Democracy or Corporations

As I was saying before I was so strangely interrupted, there’s not much place for democracy in modern America. What elements of democracy exist are trammeled up by corporate control. It’s even more true now than it was when American philosopher John Dewey observed eighty years ago that “politics is the shadow cast on society by big business” — and therefore “attenuation of the shadow will not change the substance.”

Dewey meant that political reforms don’t make much difference if business domination remains in place. “Power today,” he wrote, “resides in control of the means of production, exchange, publicity, transportation and communication. Whoever owns them rules the life of the country, even if democratic forms remain. Business for private profit through private control of banking, land, industry reinforced by command of the press, press agents and other means of publicity and propaganda, that is the system of actual power, the source of coercion and control, and until it’s unravelled we can’t talk seriously about democracy and freedom.”

Democracy and capitalism are of course contradictory, because democracy is egalitarian and capitalism depends upon inequality. Democracy means one person/one vote, as even the Supreme Court recognizes in theory, while capitalism requires a majority who must rent their talents of head or hands to another (much smaller) group who are said to have a peculiar relationship (“ownership”) to the fields and factories necessary to produce food, shelter, and whatever other commodities they wish. The history of democracy is that it is always opposed by political and economic structures designed “to protect the minority of the opulent against the majority” — the goal of the US Constitution, according to its principal author.

We have the forms of political democracy in this country, if rarely the substance. But we don’t have even the forms of economic democracy. Crucial economic decisions, such as what society should make or build, and consequently what jobs are available, are in the “private” hands of the boards of directors of major corporations. We take this undemocratic control for granted, with the thought that there is no other way.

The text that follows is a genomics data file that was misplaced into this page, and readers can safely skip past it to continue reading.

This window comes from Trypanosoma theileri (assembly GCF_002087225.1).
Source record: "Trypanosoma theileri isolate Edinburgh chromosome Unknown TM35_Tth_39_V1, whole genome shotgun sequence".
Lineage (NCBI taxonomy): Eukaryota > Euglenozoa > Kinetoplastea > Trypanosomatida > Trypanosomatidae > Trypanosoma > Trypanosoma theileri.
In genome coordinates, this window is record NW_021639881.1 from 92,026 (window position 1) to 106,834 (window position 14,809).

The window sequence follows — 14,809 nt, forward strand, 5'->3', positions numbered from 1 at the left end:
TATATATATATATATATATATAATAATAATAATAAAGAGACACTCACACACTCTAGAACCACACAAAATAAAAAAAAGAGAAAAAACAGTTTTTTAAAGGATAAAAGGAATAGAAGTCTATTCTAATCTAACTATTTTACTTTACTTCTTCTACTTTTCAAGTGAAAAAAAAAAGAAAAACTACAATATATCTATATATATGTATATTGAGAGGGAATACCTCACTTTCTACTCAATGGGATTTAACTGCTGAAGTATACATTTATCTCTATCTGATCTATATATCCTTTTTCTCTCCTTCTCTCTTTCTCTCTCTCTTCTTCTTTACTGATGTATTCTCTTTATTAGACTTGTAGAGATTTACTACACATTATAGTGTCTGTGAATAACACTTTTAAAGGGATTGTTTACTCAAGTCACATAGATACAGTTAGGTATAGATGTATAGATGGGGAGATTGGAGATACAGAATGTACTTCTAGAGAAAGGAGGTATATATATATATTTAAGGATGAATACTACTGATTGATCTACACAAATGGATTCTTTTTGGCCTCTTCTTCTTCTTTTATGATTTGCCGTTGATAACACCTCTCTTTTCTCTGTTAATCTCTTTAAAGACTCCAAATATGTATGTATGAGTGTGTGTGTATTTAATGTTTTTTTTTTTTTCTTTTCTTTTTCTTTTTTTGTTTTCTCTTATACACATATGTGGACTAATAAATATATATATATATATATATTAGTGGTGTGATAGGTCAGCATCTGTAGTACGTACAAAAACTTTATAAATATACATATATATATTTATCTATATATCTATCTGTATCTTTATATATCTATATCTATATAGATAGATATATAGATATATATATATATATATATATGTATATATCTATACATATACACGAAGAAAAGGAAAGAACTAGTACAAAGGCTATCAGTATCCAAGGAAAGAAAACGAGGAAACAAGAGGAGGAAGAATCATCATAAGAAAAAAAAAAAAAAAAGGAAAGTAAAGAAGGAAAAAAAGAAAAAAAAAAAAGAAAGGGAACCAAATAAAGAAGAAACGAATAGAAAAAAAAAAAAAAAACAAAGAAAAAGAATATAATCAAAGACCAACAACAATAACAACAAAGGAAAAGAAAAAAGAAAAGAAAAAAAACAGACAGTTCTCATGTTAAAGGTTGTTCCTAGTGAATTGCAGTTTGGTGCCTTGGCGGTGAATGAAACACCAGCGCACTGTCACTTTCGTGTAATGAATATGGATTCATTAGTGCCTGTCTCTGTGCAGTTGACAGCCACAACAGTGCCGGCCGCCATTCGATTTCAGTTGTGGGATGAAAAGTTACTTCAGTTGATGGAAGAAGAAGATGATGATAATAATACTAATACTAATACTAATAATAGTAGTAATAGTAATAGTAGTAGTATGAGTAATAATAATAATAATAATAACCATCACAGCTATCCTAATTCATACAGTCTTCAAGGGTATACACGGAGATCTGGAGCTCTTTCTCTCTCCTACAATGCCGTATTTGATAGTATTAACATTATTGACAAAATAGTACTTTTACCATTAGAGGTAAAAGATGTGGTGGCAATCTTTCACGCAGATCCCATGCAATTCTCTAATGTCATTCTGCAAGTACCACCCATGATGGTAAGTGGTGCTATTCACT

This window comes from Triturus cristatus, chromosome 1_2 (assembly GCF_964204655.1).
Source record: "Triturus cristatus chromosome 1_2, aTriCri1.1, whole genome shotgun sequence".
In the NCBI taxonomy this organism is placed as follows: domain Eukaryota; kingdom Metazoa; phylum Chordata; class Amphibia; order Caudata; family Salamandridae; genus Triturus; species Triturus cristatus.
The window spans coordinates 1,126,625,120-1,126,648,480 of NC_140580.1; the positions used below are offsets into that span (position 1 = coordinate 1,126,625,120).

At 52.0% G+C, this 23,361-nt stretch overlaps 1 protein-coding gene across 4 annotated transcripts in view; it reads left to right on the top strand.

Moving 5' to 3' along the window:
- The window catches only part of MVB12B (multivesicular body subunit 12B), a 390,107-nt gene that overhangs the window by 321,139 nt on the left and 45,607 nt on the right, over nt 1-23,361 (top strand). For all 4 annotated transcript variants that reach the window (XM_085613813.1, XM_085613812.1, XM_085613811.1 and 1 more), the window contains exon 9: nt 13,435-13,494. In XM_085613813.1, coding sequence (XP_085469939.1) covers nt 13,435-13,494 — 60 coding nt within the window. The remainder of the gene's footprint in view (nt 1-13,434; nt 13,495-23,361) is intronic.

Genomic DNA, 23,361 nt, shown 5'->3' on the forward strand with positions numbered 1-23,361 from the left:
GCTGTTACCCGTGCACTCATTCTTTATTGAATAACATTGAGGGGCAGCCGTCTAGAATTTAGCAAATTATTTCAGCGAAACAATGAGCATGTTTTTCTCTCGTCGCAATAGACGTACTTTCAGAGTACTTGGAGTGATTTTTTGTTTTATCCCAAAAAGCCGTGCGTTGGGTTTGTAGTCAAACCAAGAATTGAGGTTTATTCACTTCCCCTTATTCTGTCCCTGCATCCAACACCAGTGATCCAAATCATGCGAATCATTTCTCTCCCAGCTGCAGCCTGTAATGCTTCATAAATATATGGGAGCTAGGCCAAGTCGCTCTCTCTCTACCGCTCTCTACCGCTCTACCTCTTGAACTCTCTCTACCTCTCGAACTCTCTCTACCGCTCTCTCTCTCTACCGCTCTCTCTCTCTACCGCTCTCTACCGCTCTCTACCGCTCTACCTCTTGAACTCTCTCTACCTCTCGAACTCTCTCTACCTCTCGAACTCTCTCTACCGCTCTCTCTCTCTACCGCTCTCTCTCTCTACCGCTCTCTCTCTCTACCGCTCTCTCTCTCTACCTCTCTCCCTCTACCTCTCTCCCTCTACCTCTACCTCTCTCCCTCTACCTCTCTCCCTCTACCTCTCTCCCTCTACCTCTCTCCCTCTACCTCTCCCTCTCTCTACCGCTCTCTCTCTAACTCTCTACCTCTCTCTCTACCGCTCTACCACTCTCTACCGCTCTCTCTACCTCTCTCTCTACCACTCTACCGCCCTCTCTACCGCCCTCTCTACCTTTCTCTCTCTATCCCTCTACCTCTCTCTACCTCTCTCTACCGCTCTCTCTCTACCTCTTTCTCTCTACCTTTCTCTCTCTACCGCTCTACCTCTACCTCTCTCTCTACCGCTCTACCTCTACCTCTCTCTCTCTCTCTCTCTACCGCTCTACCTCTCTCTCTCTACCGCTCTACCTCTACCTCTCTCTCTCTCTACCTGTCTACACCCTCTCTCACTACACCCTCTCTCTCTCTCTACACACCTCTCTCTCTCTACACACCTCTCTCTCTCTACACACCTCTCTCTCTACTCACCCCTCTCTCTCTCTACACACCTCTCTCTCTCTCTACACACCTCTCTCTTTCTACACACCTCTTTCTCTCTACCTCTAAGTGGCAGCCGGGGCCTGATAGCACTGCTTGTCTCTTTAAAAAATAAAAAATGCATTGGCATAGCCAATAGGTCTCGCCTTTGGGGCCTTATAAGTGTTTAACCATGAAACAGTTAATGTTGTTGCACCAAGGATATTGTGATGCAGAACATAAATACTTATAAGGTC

“The 20th century has been characterized by three developments of great political importance,” wrote Alex Carey, “the growth of democracy, the growth of corporate power, and the growth of corporate propaganda as a means of protecting corporate power against democracy.”

In the US each year more than a *trillion* dollars (almost 20% of the total worth of goods and services produced in the country) is spent in a quite conscious campaign (called “marketing”) to teach you that you should be a docile employee (or student, sort of a trainee employee) and an isolated consumer, sitting by yourself in front of the TV or computer screen, except when you’re at work (when you might do the same thing); that it’s probably a little dangerous to have much to do with those around you (except when you’re out establishing your own rather exploitative “relationships”); and that in fact no other way to live is possible.

A now-forgotten German social scientist remarked at the dawn of the capitalist age, “According to Adam Smith, society is a commercial enterprise. Every one of its members is a salesman. It is evident how political economy establishes an alienated form of social intercourse as the true and original form and that which corresponds to human nature.”

The subtle but quite effective limitations on democracy were brought home to me in the recent election campaign, in which I was the Green party candidate for Congress in Illinois’ 15th district. What was perhaps most surprising was the unstated but common assumption that I was somehow trespassing — invading territory that by rights belonged to political professionals, Republicans and Democrats — no others need apply. It was as though I had set out to practice medicine without a license. People working hard to overcome Illinois’ prohibitive requirements for signed petitions for a third party to get on the ballot, were told to leave property public and private. (“You can’t do that here!”) Media outlets that formerly employed me suddenly seemed to think that it was wrong (“unfair”) to do so. I could apparently talk and write about politics all I wanted — on the condition that I not try to do anything about it, such as run for office.

Democracy means that you have a chance to get together with others on an equal basis (not just as an audience), get the information you need, and take decisions that actually change things. To pull a lever every two or four years (or even less frequently) for one or the other of two carefully pre-selected candidates is not democracy. Suppose one wanted to vote against the Bush administration’s murderous intentions towards Iraq in this election just past — whom did one vote for? Both self-described major parties supported the war. “America has a one party system,” asserted the late African leader Julius Nyerere. “With your usual exuberance, you have two of them,” he said, perhaps over-generously.

CARL ESTABROOK teaches at the University of Illinois. He ran for congress last year on the Green Party ticket. He can be reached at: galliher@alexia.lis.uiuc.edu



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